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108 retcount=retcount+ratioret(3); rret3count=rret3count+1; elseif r1 == 4 retcount=retcount+ratioret(4); rret4count=rret4count+1; els eif r1 == 5 retcount=retcount+ratioret(5); rret5count=rret5count+1; elseif r1 == 6 retcount=retcount+ratioret(6); rret6count=rret6count+1; elseif r1 == 7 retcount=retcount+ratioret(7); rret7count=rret7count+1; elseif r1 == 8 retcount=retcount+ratioret(8); rret8count=rret8count+1; elseif r1 == 9 retcount=retcount+ratioret(9); rret9count=rret9count+1; elseif r1 == 10 retcount=retcount+ratioret(10); rret10count=rret10count+1; else retcount=retcount+ratioret(11); rret11count=rret11count+1; end end end end end rretcount1=rret1count; rretcount2=rretcount1+rret2count; rretcount3=r retcount2+rret3count; rretcount4=rretcount3+rret4count;

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109 rretcount5=rretcount4+rret5count; rretcount6=rretcount5+rret6count; rretcount7=rretcount6+rret7count; rretcount8=rretcount7+rret8count; rretcount9=rretcount8+rret9count; rretcount10=rretcount9+ rret10count; rretcount11=rretcount10+rret11count; retcounttotal=rretcount11; mesh_count_ret=retcount; % DVH Calculation of Ciliary Body, will change for different eye sizes ratiocb=zeros(1,20); for i=1:sizercb ratiocb(i)=((rcb(i+1))^3 (rcb(i ))^3)/((rcb(2))^3 (rcb(1))^3); end count=0; cbcount=0; rcb1count=0; rcb2count=0; rcb3count=0; rcb4count=0; rcb5count=0; rcb6count=0; rcb7count=0; rcb8count=0; rcb9count=0; rcb10count=0; rcb11count=0; rcb12count=0; rcb13count=0; rcb14count= 0; rcb15count=0; rcb16count=0; rcb17count=0;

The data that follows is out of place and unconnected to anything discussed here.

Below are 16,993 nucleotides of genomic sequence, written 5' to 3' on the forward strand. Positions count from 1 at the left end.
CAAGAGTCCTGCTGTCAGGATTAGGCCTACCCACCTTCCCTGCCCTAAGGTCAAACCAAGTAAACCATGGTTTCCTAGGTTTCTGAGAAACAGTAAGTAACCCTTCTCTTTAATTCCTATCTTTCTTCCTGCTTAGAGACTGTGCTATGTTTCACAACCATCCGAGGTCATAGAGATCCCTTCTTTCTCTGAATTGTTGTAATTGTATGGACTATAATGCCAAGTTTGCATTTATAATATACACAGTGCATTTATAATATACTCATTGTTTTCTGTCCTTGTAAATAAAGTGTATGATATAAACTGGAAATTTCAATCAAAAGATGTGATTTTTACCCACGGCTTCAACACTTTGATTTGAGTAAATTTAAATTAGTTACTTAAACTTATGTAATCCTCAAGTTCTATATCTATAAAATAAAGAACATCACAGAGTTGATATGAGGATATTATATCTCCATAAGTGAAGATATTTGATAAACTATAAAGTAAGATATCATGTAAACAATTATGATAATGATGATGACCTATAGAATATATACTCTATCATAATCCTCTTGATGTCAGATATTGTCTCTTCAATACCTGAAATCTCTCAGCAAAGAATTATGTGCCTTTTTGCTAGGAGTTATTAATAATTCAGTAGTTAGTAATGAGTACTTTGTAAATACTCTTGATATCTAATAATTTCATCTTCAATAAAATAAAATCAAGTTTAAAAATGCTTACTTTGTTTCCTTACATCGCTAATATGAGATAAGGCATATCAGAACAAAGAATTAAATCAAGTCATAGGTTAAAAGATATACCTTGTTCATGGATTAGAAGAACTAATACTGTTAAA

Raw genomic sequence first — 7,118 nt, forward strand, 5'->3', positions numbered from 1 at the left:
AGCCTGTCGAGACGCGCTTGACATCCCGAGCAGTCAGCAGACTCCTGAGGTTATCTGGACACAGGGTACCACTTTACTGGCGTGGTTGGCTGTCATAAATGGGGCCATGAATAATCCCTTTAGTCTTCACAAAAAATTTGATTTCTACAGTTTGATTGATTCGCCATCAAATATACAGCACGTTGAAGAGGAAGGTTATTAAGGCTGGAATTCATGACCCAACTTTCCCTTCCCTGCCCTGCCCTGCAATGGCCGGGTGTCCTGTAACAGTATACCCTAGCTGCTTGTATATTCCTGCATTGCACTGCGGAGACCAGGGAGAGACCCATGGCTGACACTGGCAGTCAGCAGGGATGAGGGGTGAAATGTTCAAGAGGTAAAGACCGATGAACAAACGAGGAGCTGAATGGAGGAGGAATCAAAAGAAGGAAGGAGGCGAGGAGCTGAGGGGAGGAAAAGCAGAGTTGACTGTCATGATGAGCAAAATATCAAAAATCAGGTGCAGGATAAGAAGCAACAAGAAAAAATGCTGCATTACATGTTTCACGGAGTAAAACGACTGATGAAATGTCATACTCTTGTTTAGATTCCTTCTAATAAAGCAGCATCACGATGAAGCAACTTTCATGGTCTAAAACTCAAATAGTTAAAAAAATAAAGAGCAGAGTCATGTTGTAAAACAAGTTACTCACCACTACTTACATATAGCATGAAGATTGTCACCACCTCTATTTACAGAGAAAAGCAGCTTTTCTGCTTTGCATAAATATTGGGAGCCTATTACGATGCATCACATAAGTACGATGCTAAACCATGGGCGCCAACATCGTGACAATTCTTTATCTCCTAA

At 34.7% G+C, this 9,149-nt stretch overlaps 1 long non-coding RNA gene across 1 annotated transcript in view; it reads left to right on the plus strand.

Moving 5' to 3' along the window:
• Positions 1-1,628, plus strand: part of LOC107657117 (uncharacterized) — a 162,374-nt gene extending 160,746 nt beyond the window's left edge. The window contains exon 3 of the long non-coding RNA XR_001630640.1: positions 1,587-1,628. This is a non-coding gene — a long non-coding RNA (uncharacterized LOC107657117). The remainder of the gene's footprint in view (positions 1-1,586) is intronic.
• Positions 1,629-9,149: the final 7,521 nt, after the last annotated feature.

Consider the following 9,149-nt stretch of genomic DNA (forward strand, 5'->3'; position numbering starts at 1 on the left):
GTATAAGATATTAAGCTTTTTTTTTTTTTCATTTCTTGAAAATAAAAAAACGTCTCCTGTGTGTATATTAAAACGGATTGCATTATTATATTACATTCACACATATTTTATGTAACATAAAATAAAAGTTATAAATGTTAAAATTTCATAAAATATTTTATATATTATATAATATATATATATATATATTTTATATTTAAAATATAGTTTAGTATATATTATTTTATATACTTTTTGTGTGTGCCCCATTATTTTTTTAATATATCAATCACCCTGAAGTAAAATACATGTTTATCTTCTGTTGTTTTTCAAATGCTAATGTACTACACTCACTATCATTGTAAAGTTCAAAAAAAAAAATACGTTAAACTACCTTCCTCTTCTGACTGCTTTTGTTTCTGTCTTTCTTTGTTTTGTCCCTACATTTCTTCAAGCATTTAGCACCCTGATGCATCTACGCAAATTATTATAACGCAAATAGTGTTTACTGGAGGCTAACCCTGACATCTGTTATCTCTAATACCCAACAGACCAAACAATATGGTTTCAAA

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110 rcb18count=0; rcb19count=0; rcb20count=0; mesh_hist_cb_total=zeros(1,39711); for r1=1:sizercb; for theta1=1:sizetheta; for phi1=1:sizephi; if ((((rcb(r1))*cos(phicb(phi1))*sin( thetacb(theta1)))^2+((rcb(r1))*sin(phicb(phi1))*sin(thetacb(theta1)))+1.180133)^2+(((rcb(r1))*cos(the tacb(theta1)))^2)<1.70655^2) && ((((rcb(r1))*cos(phicb(phi1))*sin(thetacb(theta1)))^2+(((rcb(r1))*sin(phicb(phi1))*sin(thetacb(theta1)))+2.20139)^2+((rcb(r 1))*cos(thet acb(theta1)))^2)<0.988^2) && ((((rcb(r1))*cos(phicb(phi1))*sin(thetacb(theta1)))^2+(((rcb(r1))*sin(phicb(phi1))*sin(thetacb(theta1)))+3.12439)^2+((rcb(r1) )*cos(thet acb(theta1)))^2)>0.542^2) && ((((rcb(r1))*cos(phicb(phi1))*sin(thetacb(theta1)) )^2+(((rcb(r1))*sin(phicb(phi1))*sin(thetacb(theta1)))+1.66639)^2+((rcb(r1))*cos(thet acb(theta1)))^2)<1.297^2); % ((xcb(x1)^2+(ycb(y1)+0.938)^2+zcb(z1)^2)<0.988^2)&& (xcb(x1)^2+(ycb(y1)+1.861)^2+zcb(z1)^2>0.542) && ((xcb(x1)^2+(ycb(y1) 0.0 83257)^2+zcb(z1)^2)<1.70655^2)&& ((xcb(x1)^2+(ycb(y1)+0.403)^2+zcb(z1)^2)<1.297^2)% equation in cartesian count=count+1; mesh_hist_cb_total(count)=meshcb20mm6(r1,theta1,phi1)+meshcb20mm5(r1,theta1,phi1)+meshcb20mm7(r1,thet a1,phi1); if r1 == 1 cbcount=cbcount+ratiocb(1); rcb1count=rcb1count+1; elseif r1 == 2 cbcount=cbcount+ratiocb(2); rcb2count=rcb2count+1; elseif r1 == 3 cbcount=cbcount+ratiocb(3); rcb3count=rcb3count+1; elseif r1 == 4 cbcount=cbcount+ratiocb(4); rcb4count=rcb4count+1; elseif r1 == 5 cbcount=cbcount+ratiocb(5); rcb5count=rcb5count+1; elseif r1 == 6 cbcount=cbcount+ratiocb(6); rcb6count=rcb6count+1;